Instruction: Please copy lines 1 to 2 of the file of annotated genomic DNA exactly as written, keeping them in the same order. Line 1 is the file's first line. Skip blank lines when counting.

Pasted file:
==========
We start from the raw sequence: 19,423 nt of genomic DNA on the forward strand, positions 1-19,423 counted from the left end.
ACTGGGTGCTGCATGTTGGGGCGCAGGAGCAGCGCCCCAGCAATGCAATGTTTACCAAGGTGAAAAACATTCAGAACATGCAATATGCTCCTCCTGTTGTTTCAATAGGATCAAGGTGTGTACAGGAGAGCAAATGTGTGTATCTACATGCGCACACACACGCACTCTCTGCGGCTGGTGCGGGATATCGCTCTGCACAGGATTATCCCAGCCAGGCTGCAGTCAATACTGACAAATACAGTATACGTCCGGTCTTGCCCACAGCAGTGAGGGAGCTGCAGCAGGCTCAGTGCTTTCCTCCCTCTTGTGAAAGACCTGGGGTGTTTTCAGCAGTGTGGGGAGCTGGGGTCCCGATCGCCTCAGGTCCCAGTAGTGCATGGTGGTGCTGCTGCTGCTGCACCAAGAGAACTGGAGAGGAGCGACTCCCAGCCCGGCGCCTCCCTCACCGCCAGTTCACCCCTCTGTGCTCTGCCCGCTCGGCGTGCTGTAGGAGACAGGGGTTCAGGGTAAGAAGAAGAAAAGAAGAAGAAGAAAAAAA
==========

We start from the raw sequence: 19,423 nt of genomic DNA on the forward strand, positions 1-19,423 counted from the left end.
ACTGGGTGCTGCATGTTGGGGCGCAGGAGCAGCGCCCCAGCAATGCAATGTTTACCAAGGTGAAAAACATTCAGAACATGCAATATGCTCCTCCTGTTGTTTCAATAGGATCAAGGTGTGTACAGGAGAGCAAATGTGTGTATCTACATGCGCACACACACGCACTCTCTGCGGCTGGTGCGGGATATCGCTCTGCACAGGATTATCCCAGCCAGGCTGCAGTCAATACTGACAAATACAGTATACGTCCGGTCTTGCCCACAGCAGTGAGGGAGCTGCAGCAGGCTCAGTGCTTTCCTCCCTCTTGTGAAAGACCTGGGGTGTTTTCAGCAGTGTGGGGAGCTGGGGTCCCGATCGCCTCAGGTCCCAGTAGTGCATGGTGGTGCTGCTGCTGCTGCACCAAGAGAACTGGAGAGGAGCGACTCCCAGCCCGGCGCCTCCCTCACCGCCAGTTCACCCCTCTGTGCTCTGCCCGCTCGGCGTGCTGTAGGAGACAGGGGTTCAGGGTAAGAAGAAGAAAAGAAGAAGAAGAAAAAAA